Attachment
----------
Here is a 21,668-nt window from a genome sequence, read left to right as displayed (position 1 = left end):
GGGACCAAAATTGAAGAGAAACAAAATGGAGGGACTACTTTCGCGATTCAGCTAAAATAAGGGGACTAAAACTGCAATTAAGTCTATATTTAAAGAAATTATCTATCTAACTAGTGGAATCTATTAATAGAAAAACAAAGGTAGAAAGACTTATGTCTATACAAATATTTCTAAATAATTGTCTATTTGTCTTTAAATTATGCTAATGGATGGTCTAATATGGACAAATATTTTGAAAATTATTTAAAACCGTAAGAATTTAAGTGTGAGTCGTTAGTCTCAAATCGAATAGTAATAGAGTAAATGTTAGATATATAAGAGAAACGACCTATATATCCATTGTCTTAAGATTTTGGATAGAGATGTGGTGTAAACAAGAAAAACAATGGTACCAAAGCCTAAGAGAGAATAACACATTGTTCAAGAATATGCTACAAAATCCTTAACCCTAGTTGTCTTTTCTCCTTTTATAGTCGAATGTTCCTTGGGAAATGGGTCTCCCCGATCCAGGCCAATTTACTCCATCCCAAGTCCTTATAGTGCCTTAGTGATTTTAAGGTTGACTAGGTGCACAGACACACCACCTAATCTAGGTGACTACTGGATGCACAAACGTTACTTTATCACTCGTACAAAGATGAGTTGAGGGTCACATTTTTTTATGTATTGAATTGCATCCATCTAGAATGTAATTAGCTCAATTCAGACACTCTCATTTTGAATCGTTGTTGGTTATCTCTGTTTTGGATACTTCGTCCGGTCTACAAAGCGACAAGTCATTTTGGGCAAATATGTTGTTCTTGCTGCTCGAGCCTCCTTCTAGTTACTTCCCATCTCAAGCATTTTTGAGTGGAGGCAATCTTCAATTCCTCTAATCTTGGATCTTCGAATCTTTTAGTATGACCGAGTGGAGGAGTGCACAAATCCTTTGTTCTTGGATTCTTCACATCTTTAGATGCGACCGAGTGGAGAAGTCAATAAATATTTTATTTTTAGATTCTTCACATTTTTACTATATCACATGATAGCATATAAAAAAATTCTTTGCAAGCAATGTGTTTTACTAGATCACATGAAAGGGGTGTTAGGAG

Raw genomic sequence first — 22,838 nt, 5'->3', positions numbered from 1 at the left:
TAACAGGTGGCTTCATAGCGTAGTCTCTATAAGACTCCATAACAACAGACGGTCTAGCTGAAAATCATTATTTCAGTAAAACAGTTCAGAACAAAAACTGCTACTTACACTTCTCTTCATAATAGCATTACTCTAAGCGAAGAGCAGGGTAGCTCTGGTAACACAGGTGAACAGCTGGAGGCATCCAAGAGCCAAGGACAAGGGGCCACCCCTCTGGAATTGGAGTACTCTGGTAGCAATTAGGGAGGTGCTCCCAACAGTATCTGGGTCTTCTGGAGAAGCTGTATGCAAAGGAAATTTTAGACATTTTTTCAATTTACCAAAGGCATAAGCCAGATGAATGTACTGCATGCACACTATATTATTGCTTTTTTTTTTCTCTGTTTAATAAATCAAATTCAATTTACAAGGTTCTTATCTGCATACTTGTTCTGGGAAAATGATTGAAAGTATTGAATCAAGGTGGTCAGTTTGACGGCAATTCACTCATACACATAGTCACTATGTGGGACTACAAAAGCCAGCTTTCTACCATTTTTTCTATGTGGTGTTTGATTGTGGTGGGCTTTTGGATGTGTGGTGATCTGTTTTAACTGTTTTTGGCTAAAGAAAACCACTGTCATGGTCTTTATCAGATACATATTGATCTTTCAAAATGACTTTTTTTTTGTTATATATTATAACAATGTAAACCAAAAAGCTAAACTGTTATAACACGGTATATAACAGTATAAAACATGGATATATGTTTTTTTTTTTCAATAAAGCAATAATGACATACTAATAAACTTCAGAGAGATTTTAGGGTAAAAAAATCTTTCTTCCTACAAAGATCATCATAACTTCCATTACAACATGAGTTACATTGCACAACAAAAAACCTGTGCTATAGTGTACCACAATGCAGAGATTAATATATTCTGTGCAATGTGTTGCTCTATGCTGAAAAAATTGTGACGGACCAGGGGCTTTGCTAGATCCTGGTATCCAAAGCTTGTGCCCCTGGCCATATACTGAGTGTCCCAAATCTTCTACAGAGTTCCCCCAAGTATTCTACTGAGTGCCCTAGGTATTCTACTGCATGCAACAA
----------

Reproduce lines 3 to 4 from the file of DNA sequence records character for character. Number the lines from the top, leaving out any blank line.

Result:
Raw genomic sequence first — 22,838 nt, 5'->3', positions numbered from 1 at the left:
TAACAGGTGGCTTCATAGCGTAGTCTCTATAAGACTCCATAACAACAGACGGTCTAGCTGAAAATCATTATTTCAGTAAAACAGTTCAGAACAAAAACTGCTACTTACACTTCTCTTCATAATAGCATTACTCTAAGCGAAGAGCAGGGTAGCTCTGGTAACACAGGTGAACAGCTGGAGGCATCCAAGAGCCAAGGACAAGGGGCCACCCCTCTGGAATTGGAGTACTCTGGTAGCAATTAGGGAGGTGCTCCCAACAGTATCTGGGTCTTCTGGAGAAGCTGTATGCAAAGGAAATTTTAGACATTTTTTCAATTTACCAAAGGCATAAGCCAGATGAATGTACTGCATGCACACTATATTATTGCTTTTTTTTTTCTCTGTTTAATAAATCAAATTCAATTTACAAGGTTCTTATCTGCATACTTGTTCTGGGAAAATGATTGAAAGTATTGAATCAAGGTGGTCAGTTTGACGGCAATTCACTCATACACATAGTCACTATGTGGGACTACAAAAGCCAGCTTTCTACCATTTTTTCTATGTGGTGTTTGATTGTGGTGGGCTTTTGGATGTGTGGTGATCTGTTTTAACTGTTTTTGGCTAAAGAAAACCACTGTCATGGTCTTTATCAGATACATATTGATCTTTCAAAATGACTTTTTTTTTGTTATATATTATAACAATGTAAACCAAAAAGCTAAACTGTTATAACACGGTATATAACAGTATAAAACATGGATATATGTTTTTTTTTTTCAATAAAGCAATAATGACATACTAATAAACTTCAGAGAGATTTTAGGGTAAAAAAATCTTTCTTCCTACAAAGATCATCATAACTTCCATTACAACATGAGTTACATTGCACAACAAAAAACCTGTGCTATAGTGTACCACAATGCAGAGATTAATATATTCTGTGCAATGTGTTGCTCTATGCTGAAAAAATTGTGACGGACCAGGGGCTTTGCTAGATCCTGGTATCCAAAGCTTGTGCCCCTGGCCATATACTGAGTGTCCCAAATCTTCTACAGAGTTCCCCCAAGTATTCTACTGAGTGCCCTAGGTATTCTACTGCATGCAACAA